The San Bernardino proposal, “a promising approach not to be neglected”
Published on Thu, 2012-08-16 12:04
An innovative proposal being considered by San Bernardino County authorities, in the state of California, to respond to the ongoing mortgage market crisis “could dramatically change the outlook for the US economy… if only it was implemented in a wider scale,”, according to Aldo Caliari, director of Rethinking Bretton Woods, a project of the Center of Concern.
“In an economic quagmire that every day seems to have fewer exit routes, disregarding rare win-win, innovative stimulus proposals is not a luxury decision-makers can afford,” wrote Caliari in an analysis published on the Rethinking Bretton Woods web site.
Caliari’s article reads as follows:
Why Everybody Should Be Talking about San Bernardino
By Aldo Caliari
San Bernardino county authorities are reported to be considering a measure that could dramatically change the outlook for the US economy… if only it was implemented in a wider scale.
With growth forecasts being revised downwards for almost all countries in the world, and major downside risks threatening those projections, no task would seem more urgent than finding innovative ways to provide stimulus to the global economy. Sadly, it is the opposite, a misguided drive towards austerity, what prevails in policy-making circles. The Group of 20, meeting in Los Cabos, Mexico last June, settled for a timid call for advanced economies to “ensure that the pace of fiscal consolidation is appropriate to support the recovery, taking country-specific circumstances into account and… address concerns about medium term fiscal sustainability.”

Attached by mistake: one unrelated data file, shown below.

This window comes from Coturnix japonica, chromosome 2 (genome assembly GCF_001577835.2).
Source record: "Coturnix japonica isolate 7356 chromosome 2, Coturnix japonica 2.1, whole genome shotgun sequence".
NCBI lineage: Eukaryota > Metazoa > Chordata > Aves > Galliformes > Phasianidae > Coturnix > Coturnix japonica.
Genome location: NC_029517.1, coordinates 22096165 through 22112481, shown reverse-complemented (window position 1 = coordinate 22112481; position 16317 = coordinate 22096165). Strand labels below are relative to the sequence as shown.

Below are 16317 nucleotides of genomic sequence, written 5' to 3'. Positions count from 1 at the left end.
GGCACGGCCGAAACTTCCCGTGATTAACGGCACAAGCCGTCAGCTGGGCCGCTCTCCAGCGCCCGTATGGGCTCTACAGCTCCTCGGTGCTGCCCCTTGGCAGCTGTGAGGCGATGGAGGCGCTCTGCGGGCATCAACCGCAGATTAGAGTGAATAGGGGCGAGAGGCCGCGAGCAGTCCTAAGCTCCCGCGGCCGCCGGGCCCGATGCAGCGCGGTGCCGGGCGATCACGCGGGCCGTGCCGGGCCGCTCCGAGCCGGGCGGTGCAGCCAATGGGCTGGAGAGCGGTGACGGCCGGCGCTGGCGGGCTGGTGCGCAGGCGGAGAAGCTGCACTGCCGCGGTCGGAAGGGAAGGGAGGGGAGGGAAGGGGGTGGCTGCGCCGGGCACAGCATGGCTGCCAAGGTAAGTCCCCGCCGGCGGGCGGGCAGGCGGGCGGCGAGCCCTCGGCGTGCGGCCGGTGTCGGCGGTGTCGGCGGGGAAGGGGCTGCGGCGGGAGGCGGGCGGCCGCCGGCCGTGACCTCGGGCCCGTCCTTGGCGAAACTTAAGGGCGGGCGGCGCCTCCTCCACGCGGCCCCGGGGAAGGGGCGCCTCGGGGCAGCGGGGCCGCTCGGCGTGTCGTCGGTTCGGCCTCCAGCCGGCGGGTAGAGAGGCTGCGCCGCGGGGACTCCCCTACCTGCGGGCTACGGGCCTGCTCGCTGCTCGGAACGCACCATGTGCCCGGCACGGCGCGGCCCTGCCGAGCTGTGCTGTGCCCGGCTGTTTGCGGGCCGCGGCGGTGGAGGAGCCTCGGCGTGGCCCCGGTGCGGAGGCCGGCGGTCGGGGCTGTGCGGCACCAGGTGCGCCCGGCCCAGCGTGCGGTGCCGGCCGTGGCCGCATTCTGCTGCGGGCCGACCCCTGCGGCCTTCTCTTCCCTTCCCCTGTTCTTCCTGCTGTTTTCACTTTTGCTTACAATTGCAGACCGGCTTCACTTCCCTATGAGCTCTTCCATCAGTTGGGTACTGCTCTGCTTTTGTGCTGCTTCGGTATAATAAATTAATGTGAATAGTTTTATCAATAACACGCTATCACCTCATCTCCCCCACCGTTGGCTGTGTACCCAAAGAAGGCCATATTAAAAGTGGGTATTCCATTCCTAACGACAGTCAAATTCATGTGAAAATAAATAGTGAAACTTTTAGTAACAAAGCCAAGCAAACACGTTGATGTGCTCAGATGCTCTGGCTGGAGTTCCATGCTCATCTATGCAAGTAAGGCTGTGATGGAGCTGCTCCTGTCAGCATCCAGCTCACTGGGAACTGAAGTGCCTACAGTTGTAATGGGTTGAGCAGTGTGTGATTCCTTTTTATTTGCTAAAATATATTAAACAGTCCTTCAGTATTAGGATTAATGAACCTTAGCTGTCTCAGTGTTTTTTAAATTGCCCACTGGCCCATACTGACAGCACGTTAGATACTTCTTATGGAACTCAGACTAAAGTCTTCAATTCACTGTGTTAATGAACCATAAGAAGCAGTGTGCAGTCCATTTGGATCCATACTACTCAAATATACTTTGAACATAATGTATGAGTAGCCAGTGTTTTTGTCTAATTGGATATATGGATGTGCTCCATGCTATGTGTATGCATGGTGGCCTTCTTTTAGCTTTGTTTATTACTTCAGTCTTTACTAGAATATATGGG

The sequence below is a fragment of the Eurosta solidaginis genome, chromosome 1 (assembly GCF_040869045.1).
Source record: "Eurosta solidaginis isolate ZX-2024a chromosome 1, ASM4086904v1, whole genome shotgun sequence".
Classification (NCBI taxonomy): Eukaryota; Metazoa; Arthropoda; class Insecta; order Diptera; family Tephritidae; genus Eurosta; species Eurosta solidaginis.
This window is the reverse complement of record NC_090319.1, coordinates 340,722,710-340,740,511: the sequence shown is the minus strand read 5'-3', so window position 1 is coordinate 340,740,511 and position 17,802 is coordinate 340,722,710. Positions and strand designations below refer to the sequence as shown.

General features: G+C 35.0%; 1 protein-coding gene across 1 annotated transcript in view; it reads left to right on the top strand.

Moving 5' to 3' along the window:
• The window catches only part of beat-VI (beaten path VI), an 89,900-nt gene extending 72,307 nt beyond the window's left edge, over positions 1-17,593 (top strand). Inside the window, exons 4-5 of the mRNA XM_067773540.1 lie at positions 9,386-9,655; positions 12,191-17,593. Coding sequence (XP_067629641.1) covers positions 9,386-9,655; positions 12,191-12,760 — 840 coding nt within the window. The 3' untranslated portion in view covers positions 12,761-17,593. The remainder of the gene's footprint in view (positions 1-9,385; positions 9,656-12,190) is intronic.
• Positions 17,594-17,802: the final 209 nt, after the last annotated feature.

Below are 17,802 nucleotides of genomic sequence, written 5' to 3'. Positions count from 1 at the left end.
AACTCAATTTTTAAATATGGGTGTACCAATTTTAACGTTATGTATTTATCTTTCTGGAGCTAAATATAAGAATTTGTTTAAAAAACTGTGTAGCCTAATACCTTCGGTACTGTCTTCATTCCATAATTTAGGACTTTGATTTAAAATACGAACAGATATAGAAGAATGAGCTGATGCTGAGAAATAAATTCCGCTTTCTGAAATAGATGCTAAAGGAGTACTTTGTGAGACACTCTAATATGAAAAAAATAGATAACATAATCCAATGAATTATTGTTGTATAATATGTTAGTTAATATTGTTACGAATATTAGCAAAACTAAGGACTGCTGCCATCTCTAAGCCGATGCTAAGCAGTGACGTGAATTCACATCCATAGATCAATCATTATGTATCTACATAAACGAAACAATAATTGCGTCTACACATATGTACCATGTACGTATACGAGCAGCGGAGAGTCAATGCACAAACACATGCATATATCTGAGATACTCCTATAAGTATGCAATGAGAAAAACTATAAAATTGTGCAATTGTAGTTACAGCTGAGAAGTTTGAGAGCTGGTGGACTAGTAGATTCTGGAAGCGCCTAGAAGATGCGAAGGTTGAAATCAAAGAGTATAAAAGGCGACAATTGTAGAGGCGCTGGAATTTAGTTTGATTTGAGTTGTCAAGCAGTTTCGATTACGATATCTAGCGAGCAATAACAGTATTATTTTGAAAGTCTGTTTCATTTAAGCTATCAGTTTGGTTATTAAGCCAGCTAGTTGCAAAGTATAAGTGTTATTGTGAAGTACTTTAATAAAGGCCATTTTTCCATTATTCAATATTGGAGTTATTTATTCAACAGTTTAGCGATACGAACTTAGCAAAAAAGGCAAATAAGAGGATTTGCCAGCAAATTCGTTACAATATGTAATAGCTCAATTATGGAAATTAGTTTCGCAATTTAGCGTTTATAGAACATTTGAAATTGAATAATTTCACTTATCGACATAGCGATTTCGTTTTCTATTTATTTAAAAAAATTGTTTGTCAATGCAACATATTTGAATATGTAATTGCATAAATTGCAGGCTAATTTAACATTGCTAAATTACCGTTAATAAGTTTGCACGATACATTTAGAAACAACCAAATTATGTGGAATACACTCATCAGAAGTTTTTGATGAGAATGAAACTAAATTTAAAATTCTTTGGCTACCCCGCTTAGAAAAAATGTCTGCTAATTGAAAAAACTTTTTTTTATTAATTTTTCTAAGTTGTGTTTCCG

The political limitations on the fiscal front have forced monetary authorities to take action to provide the needed stimulus. But there are growing signs that those tools are running out of steam.
The limited impact on the monetary front is due, in no small part, to the continuing real economy problem of high household debt. This has prompted economists such as James Galbraith to recommend household debt restructuring as one of two key measures to exit from the crisis.
For instance, due to monetary policy easing in the US, it is calculated that 20 million borrowers should be in a position to refinance their mortgages, thus freeing more money to boost demand. Yet, the fact remains that too many of them cannot access refinance options because the slump in housing prices left them without enough equity in their homes. The limitations that the housing market poses to monetary responses are also addressed in a report by the Federal Reserve Board of Dallas. Recalling that much modest monetary action has had much more impact in the past, the report goes on to say that falling housing prices have been a lingering drag on the economy.